* U.S. political uncertainty prompts safety buying
* Trade tensions, Fed meeting minutes in focus
By Karen Brettell
NEW YORK, Aug 22 (Reuters) - Benchmark 10-year Treasury yields fell to six week lows, and the yield curve was the flattest since 2007 on safe-haven buying on Wednesday as investors weighed how a guilty plea by Donald Trump’s former personal lawyer and the criminal conviction of his former campaign manager will affect his presidency.
Former Trump lawyer Michael Cohen, who pleaded guilty to a range of charges on Tuesday, testified that Trump had directed him to commit a crime before the 2016 presidential election by arranging payments to silence two women who said they had affairs with the New York businessman.
On the same day, a federal jury convicted former campaign manager Paul Manafort on tax and fraud charges resulting from U.S. Special Counsel Robert Mueller’s investigation.
Treasuries were further bid up on concerns about trade tensions with U.S. and Chinese officials set to resume contentious trade talks on Wednesday. Investors were also focused on minutes from the Federal Reserve’s August meeting due later on Wednesday.
“Beyond the political uncertainty associated with what’s going on in Washington, there are broader macroeconomic concerns resulting from on-again, off-again trade tensions and, of course, where the Fed stands on this,” said Ian Lyngen, head of U.S. interest rates strategy at BMO Capital Markets in New York.
Benchmark 10-year notes gained 9/32 in price to yield 2.812 percent, down from 2.844 percent on Tuesday and the lowest since July 6.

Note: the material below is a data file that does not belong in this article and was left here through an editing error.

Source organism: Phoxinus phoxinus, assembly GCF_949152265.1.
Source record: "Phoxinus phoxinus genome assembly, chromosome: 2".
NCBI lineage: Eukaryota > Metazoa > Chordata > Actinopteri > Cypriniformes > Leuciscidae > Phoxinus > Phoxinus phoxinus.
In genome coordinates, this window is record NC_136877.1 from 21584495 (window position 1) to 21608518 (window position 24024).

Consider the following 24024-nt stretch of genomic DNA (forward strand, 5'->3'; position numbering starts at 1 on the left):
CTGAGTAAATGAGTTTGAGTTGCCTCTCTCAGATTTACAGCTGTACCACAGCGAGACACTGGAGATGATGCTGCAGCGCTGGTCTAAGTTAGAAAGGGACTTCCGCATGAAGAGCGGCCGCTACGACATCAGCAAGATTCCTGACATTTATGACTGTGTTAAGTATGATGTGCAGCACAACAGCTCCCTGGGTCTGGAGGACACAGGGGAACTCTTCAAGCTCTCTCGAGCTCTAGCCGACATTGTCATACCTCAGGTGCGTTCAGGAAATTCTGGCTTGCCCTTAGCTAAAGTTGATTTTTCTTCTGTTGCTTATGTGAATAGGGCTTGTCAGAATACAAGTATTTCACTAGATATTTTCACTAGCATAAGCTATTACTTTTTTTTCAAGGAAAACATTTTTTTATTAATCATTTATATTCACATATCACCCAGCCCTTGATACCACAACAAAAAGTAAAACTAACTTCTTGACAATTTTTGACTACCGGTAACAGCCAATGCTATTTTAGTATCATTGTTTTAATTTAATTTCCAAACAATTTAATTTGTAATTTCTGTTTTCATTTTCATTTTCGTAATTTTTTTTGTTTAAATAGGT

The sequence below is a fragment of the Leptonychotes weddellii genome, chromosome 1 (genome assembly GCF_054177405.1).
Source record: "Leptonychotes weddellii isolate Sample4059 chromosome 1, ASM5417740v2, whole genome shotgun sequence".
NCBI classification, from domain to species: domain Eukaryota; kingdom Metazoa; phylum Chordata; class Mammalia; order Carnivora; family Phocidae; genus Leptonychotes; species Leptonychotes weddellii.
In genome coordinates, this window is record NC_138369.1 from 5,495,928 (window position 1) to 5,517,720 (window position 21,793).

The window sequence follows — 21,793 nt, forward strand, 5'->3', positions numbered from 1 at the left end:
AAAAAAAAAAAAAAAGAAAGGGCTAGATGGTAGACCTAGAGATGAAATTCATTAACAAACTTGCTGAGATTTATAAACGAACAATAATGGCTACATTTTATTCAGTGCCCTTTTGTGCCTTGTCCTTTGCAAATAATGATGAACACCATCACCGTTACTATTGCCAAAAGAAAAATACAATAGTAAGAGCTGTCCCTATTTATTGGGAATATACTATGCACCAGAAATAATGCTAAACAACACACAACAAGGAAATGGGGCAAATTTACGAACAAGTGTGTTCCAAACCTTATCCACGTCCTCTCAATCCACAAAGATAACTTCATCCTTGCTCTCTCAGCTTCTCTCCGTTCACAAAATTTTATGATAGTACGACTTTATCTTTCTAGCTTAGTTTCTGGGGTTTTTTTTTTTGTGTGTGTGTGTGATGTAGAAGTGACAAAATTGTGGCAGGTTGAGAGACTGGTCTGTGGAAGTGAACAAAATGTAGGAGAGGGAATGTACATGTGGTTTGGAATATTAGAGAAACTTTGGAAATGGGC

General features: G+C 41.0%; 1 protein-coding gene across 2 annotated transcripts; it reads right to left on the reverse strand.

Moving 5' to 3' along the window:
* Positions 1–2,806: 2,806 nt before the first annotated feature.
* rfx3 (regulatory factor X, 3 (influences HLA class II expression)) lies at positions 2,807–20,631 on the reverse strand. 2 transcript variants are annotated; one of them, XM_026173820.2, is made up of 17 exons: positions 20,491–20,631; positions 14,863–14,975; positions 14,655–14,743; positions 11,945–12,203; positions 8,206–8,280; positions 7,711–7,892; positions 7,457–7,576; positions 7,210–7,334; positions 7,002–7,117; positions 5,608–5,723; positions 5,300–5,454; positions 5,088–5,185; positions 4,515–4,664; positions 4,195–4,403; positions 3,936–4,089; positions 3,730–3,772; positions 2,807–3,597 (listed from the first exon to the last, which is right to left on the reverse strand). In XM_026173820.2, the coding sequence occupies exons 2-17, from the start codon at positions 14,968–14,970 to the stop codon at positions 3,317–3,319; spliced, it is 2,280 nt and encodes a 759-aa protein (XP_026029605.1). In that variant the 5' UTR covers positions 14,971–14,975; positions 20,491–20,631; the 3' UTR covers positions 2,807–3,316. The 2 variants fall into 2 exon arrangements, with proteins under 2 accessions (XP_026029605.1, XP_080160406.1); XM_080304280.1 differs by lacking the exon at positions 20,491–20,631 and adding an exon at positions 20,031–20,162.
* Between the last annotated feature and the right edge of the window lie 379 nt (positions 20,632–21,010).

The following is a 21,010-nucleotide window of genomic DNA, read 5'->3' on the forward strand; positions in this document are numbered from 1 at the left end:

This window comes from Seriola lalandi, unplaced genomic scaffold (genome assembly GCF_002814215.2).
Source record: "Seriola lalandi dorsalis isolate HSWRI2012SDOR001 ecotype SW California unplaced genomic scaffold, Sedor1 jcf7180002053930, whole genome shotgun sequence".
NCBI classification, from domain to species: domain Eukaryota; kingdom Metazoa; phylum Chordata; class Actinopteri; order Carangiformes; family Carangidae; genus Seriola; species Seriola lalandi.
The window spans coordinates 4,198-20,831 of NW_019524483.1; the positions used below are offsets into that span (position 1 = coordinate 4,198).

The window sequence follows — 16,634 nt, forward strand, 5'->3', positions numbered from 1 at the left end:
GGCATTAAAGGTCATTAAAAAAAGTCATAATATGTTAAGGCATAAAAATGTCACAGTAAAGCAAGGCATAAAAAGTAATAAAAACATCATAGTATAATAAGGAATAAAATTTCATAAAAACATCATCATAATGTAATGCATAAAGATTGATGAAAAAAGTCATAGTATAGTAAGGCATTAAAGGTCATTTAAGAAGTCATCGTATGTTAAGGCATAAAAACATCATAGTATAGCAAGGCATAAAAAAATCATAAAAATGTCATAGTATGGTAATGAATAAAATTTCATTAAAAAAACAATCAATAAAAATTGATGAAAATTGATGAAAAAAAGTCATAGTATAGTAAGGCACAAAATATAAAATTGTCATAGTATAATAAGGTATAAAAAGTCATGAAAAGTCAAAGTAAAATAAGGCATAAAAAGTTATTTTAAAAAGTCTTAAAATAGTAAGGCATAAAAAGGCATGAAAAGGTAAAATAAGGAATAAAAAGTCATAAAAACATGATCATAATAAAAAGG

The yield curve between 2-year and 10-year notes flattened to 22 basis points, the flattest since 2007.
Investors will evaluate the Fed minutes for any new indications on whether the U.S. central bank, which has already raised rates twice this year, will hike rates two more times by year-end.
“The first debate is how close are we to neutral, and that will feed into the market’s contemplation of if and when there will be a pause (of rate hikes),” said Lyngen.
Futures traders are pricing in a 94 percent chance of a rate hike in September, and a 61 percent chance of a further increase in December, according to the CME Group’s FedWatch Tool.
Investors will also be looking for any discussion around the flattening of the yield curve, and whether an inversion of the 2-year, 10-year curve would lead the central bank to stop rate hikes.
A yield inversion is typically seen as a precursor to a U.S. recession.
Fed Chairman Jerome Powell is also to speak on Friday at the Kansas City Fed’s annual economic symposium in Jackson Hole, Wyoming. (Reporting by Karen Brettell, editing by Jonathan Oatis) )